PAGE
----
GOMA Summer Exhibition Explores the Essence of Water
This summer, visitors to Brisbane’s Gallery of Modern Art (GOMA) will cross a vast riverbed landscape created from over 100 tonnes of rock, when the major themed exhibition ‘Water’ opens from 7 December.
‘Evoking a pre-historic or post-apocalyptic landscape, the monumental site-specific installation has to be seen to be believed. It’s being presented for the first time in the Southern Hemisphere here at GOMA having only previously been shown at the Louisiana Museum of Modern Art in Denmark,’ Mr Saines said.
‘We invite everyone to GOMA this summer to experience this vast landscape of rocks and streaming water, a contemporary work that will take us on a journey and ask us to slow down and contemplate our place in the world.
‘We are thrilled to be showing Riverbed here in Brisbane, at the same time as Olafur Eliasson’s career survey continues at the Tate Modern until early January 2020,’ Mr Saines said.
Minister for Environment and the Great Barrier Reef, Minister for Science and Minister for the Arts Leeanne Enoch said ‘Water’ would feature more than 40 works by leading international and Australian artists.
‘It promises to be a fascinating and timely exhibition that examines the significance of one of life’s most vital elements,’ Minister Enoch said.
‘The artworks featured in ‘Water’ will make connections with many of the major environmental and social challenges faced by the world today.’
Tourism Industry Development Minister Kate Jones said ‘Water’was a must-see exhibition for anyone travelling to Queensland this summer.
‘This exhibition is a one-of-a-kind cultural experience that will demonstrate exactly why we are investing in unique events for Queensland,’ Ms Jones said.
QAGOMA’s Curatorial Manager, International Art and curator of the exhibition Geraldine Kirrihi Barlow said the exhibition explored the cultural, ecological and political significance of water.
'Occupying the entire ground floor of GOMA, ‘Water’ features among its many highlights a major interactive sculpture titled TheFact of Matter by leading US choreographer and artist William Forsythe,’ Ms Barlow said.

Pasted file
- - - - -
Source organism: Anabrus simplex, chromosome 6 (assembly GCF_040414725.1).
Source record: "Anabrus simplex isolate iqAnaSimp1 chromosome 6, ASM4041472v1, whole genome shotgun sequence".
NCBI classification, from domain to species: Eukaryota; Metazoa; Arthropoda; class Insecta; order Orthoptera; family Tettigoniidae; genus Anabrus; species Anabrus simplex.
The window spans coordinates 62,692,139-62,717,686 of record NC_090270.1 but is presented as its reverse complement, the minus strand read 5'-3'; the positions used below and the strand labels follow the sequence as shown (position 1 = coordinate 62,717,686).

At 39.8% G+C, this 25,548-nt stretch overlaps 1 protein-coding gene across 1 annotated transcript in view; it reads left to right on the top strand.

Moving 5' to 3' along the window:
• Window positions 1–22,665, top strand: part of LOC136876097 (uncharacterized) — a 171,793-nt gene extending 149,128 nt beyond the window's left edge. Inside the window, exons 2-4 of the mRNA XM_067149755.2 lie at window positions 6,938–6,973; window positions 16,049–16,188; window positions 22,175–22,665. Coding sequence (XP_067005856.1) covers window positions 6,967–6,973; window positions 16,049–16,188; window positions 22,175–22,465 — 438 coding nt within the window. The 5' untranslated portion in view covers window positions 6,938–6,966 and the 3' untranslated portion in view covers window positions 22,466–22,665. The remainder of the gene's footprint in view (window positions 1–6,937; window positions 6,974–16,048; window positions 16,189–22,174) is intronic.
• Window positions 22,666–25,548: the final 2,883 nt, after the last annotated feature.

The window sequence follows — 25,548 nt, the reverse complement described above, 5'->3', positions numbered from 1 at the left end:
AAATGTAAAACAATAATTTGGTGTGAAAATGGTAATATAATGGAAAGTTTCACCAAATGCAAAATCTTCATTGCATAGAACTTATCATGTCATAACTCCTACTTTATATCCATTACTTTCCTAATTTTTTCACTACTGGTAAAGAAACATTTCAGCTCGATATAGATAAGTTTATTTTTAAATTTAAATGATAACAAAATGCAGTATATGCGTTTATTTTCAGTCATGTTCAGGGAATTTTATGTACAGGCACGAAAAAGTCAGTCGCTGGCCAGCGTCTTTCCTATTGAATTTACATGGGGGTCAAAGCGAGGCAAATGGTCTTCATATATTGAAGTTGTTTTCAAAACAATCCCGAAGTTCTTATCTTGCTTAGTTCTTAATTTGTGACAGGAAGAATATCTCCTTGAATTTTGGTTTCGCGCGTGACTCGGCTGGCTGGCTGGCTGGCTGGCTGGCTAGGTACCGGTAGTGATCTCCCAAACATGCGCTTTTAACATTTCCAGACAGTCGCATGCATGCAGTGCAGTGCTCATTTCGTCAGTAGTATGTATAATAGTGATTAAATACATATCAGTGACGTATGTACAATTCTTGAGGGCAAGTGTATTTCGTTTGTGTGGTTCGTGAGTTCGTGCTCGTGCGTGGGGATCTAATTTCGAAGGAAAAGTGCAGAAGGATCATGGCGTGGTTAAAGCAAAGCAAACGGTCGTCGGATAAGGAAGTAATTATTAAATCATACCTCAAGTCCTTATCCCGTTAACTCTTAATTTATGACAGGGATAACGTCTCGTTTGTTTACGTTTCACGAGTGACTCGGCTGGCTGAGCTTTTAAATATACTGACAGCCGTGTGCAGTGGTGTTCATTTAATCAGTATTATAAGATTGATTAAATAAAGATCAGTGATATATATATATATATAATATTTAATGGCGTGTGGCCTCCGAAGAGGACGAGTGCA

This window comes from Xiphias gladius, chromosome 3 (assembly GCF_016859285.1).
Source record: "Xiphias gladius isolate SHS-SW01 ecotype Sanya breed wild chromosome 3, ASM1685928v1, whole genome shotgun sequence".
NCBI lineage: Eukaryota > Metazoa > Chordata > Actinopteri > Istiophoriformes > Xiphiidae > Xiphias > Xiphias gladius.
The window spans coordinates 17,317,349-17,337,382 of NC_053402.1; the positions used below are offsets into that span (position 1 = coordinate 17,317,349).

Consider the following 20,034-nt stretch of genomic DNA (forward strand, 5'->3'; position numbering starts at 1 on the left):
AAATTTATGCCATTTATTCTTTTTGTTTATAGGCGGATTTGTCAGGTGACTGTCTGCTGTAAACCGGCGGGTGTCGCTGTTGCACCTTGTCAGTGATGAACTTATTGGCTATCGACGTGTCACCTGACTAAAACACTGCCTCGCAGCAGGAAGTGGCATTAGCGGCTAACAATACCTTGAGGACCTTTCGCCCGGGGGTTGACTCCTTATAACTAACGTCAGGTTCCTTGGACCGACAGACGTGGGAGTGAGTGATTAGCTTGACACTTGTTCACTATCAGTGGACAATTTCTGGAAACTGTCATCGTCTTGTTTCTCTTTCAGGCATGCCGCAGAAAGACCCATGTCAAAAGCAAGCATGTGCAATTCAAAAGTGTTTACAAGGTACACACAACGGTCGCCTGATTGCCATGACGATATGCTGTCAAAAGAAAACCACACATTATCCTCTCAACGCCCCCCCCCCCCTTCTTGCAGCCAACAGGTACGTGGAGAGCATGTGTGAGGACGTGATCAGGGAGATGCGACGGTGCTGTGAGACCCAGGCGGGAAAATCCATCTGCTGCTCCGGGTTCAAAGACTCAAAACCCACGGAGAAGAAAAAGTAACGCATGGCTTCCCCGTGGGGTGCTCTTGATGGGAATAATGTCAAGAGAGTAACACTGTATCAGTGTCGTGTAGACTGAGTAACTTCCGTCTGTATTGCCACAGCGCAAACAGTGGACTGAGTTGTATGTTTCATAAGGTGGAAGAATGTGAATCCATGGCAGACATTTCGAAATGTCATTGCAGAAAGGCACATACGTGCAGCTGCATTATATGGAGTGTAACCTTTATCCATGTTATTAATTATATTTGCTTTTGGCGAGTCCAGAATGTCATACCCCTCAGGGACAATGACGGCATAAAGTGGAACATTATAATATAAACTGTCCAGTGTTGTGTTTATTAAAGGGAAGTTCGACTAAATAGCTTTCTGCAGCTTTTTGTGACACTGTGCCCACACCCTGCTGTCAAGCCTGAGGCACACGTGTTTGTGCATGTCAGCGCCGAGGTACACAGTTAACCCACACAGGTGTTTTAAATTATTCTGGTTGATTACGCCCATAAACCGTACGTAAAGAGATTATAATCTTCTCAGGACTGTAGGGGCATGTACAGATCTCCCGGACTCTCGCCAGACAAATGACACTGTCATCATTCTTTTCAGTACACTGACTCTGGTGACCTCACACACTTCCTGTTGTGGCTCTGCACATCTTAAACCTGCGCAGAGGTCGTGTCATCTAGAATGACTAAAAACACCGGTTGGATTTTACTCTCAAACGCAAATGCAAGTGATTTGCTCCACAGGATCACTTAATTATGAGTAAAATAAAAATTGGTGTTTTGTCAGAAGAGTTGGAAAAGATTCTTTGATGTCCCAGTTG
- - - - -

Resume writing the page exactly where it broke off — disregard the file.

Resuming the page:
‘As we seek new ways to navigate rising tidelines, Forsythe’s installation, a cloud of suspended gymnastic rings, asks visitors to consider the weight and strength of their body as they lift themselves up above the ground to traverse the space. We evolved from water to breathe air, now we must find new ways to look out for each other, new ways to move and work together to meet the challenge of climate change.’
Also featured is Cai Guo-Qiang’s memorable, much-loved installation Heritage. Inspired by the clear blue lakes of Queensland’s Stradbroke Island, the work will appear in a new arrangement of more than 40 life-size animals drinking around a bright blue waterhole.
Known for the liquid beauty of her expansive canvases, Queensland artist Judy Watson, will create a major new work reflecting on the cultural memory of water including the adjacent Maiwar (Brisbane River).
‘Water’ is exclusive to Queensland and will be accompanied by an Up Late program, artist talks, panel discussions and more.
OLAFUR ELIASSON (B.1967) Based in Berlin, Danish-Icelandic artist Olafur Eliasson strives to make the concerns of art relevant to society at large. He is interested in perception, movement, embodied experience, and feelings of self. Art, for him, is a crucial means for turning thinking into doing in the world. Eliasson’s work spans sculpture, painting, photography, film, and installation. Not limited to the confines of the museum and gallery, his practice engages the broader public sphere through architectural projects, interventions in civic space, arts education, policy-making, and issues of sustainability and climate change.